Admissibility of Secondary Digital Evidence in Courts

[Ed Note: The following is a guest post by Shriram Kashyap, a second year student of NALSAR University of Law.]

INTRODUCTION

The sudden influx of computers brought about major changes in the legal framework for regulating technology in India. The Information Technology Act 2000 (hereinafter the ‘IT Act’) was one such change that impacted various fields, including Criminal Law and Law of Evidence. The Indian Evidence Act, 1872 was one of the many Acts that was amended by the IT Act, and it introduced the concept of digital evidence to Indian Courts by adding Sections 65A and 65B, which describe the procedure to produce electronic evidence in courts during criminal trials and the admissibility of the same. These sections minimise the risk of falsification of digital evidence through various stipulations.

Section 65B (4) in particular, requires a certificate which has to mention the electronic record containing the section, the manner of production of the record, the particulars of the device used in producing the record and be signed by a person occupying a responsible position in relation to the device to be produced along with the evidence when it is submitted. This requirement has come under scrutiny over the years, with various judgements giving opposing views of the section which has resulted in a very unsettled position of law. The law on the issue is still unclear.

The jurisprudence on Section 65B of the Indian Evidence Act is mainly encapsulated in four landmark cases. The section was first relaxed by State v Navjot Sandhu, before being made strict by Anvar P.V v P.K Basheer & Ors. Later, it was relaxed a bit again Sonu v State of Haryana and Shafhi Mohammad v State of Himachal Pradesh.

This post aims to trace this jurisprudence and analyse each case, while finally commenting on the unsettled position of the current law and the need for a speedy decision by the Supreme Court.

State v. Navjot Sandhu 

This was the first case that differed with the statute and set up a new jurisprudence. The judgement held that it was not necessary for evidence to comply with Section 65B (4). It revolves around the attack by a terrorist group on the Parliament in 2001. The call records were part of the evidence against the accused and were brought under question during the appeal in the Supreme Court for not complying with the requirement of producing a certificate under Section 65B (4) was contended.

The Court held that submission of secondary digital evidence was not exclusively governed by Section 65B and that Sections 63 and 65 would continue to be valid and that the same evidence may be filed under either of these.

The effect of such a judgement is that it negated the existence of Section 65B and widened the scope of secondary digital evidence, practically removing the question of the necessity of certificate when filing digital evidence. Its admissibility could no longer be challenged on the grounds under Section 65B alone as the Sections 63 and 65 would also apply.

This could be said to be going against the spirit of the law as strict regulations were placed to ensure that digital evidence presented to the Court was not tampered with. The requirement of the certificate and verification by an authority in the field are safeguards to prevent false evidence and the broadening of the law takes away these safeguards.

This case, by interpreting the law such that digital evidence was not bound solely by Section 65B, opened the floodgates for all digital evidence and made the amended provisions basically redundant. This position was challenged and changed in the subsequent case of Anvar P.V v P.K Basheer & Ors.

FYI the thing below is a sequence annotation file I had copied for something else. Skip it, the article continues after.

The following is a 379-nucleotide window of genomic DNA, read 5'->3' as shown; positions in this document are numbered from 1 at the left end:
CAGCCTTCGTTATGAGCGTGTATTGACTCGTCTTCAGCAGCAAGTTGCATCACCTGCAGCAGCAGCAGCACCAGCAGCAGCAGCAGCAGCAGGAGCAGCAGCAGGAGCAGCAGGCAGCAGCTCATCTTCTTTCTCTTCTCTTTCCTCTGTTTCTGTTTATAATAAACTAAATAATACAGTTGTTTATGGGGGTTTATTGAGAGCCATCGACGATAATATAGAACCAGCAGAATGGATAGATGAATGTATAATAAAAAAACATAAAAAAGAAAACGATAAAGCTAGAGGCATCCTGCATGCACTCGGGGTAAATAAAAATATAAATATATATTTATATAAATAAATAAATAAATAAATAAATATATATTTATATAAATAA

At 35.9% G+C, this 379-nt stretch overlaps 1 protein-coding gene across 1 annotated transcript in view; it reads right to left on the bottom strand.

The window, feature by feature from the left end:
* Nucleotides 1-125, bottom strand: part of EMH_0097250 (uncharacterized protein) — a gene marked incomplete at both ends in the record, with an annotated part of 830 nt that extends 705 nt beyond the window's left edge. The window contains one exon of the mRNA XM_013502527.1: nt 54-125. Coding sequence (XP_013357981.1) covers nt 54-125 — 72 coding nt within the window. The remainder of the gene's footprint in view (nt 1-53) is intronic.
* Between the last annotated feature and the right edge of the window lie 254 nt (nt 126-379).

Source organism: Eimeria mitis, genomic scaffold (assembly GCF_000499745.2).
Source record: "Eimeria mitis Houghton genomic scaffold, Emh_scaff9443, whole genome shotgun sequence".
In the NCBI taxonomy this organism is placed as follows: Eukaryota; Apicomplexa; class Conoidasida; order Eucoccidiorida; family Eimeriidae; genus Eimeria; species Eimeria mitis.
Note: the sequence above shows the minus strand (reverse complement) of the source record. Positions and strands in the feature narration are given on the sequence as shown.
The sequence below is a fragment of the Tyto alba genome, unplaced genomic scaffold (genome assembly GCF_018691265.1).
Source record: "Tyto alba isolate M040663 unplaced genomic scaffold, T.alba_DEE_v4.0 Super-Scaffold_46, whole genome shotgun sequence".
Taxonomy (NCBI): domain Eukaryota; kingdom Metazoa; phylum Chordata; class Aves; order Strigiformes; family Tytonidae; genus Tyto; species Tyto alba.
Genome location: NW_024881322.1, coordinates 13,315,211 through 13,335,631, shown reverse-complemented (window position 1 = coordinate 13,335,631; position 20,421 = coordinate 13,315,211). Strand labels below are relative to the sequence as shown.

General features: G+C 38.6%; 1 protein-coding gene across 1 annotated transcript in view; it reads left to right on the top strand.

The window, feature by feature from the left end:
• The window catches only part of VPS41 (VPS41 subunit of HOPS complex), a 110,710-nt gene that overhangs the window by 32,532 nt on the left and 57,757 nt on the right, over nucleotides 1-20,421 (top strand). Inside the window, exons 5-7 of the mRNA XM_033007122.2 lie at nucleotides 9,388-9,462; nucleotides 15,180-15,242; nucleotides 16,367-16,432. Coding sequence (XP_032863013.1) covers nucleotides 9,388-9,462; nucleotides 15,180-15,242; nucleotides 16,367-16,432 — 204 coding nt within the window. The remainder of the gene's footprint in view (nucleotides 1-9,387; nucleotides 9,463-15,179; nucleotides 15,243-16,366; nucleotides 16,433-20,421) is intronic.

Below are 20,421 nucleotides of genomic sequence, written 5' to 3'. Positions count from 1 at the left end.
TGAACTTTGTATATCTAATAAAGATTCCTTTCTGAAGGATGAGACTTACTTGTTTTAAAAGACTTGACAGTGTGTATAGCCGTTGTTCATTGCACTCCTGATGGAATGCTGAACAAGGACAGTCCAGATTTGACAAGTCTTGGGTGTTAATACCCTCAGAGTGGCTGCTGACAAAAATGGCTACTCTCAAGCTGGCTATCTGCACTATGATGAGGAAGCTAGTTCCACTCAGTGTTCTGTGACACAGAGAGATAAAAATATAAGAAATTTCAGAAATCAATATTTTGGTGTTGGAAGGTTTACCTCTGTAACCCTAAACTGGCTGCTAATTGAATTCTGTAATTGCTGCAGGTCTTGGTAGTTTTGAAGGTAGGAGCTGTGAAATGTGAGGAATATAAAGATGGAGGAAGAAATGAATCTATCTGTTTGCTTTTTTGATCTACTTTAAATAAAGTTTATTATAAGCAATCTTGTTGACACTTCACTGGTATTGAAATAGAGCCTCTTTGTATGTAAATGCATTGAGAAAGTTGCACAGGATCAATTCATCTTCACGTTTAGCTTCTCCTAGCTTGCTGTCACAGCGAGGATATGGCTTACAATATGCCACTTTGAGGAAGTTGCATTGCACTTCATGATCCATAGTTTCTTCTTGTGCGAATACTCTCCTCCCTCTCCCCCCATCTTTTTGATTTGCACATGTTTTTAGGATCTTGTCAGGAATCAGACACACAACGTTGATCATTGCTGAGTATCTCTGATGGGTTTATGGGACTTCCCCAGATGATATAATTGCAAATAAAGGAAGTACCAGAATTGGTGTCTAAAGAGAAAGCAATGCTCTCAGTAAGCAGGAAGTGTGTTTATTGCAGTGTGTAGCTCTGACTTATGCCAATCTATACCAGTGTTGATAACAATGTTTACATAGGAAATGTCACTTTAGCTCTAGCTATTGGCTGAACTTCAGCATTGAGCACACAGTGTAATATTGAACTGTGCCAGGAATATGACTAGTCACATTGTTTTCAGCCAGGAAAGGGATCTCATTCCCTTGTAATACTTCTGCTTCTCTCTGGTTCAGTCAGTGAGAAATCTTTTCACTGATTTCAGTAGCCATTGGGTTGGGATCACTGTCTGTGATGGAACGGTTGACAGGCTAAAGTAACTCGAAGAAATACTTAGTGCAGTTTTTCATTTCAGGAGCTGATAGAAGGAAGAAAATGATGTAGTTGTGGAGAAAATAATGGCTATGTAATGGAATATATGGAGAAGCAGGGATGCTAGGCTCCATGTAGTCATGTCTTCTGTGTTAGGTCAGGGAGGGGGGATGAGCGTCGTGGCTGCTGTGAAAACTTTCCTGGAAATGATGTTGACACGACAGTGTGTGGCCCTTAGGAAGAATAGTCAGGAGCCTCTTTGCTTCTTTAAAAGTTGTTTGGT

Anvar P. V. v. P. K. Basheer & Ors. 

In this case, the issue was the appeal made by a contestant in an election to the Kerala Legislative Council. Among the evidence provided to the Court were electronic records whose admissibility came to be questioned. These electronic devices were not the original CDs but recordings of the same. Thus, not being primary evidence, their admissibility under Section 65B was contended.

The Court here held that all the requirements of Section 65B have to be strictly complied with when submitting digital evidence. The case of State v Navjot Sandhu was overruled on this point and it was made mandatory for all digital evidence to carry a certificate with it at the time of submission. The Court also held that, only if the electronic record was in consonance with the requirements of Section 65B, the question as to its genuineness could arise. If the evidence did not comply with the same, it could not be considered in Court. The Court refused to accept the evidence given by the appellant, that is, the recording of the CD, as the secondary evidence.

In this case, the jurisprudence that had held sway for over nine years was changed and Section 65B became relevant again. The Court considered Section 65A and 65B as a self-sufficient code to govern the admissibility of digital evidence. By using the principle wherein the special legislation prevails over the general and by calling the amended Sections as special legislation, they held that it prevails over the general law of submitting secondary evidence.

This case changed the jurisprudence back to the pre-Navjot Sandhu days by strictly applying the law again. It should be noted that this judgement was pronounced by a three-judge bench of the Supreme Court and that all future judgements that disagreed with this are division benches. Therefore, this judgement has not been overruled till date.

Sonu v. State of Haryana

This case and the one following it both disagreed with Anvar and refused to be bound by it. By going against a bench of higher strength and questioning its validity, they created a new facet to the issue.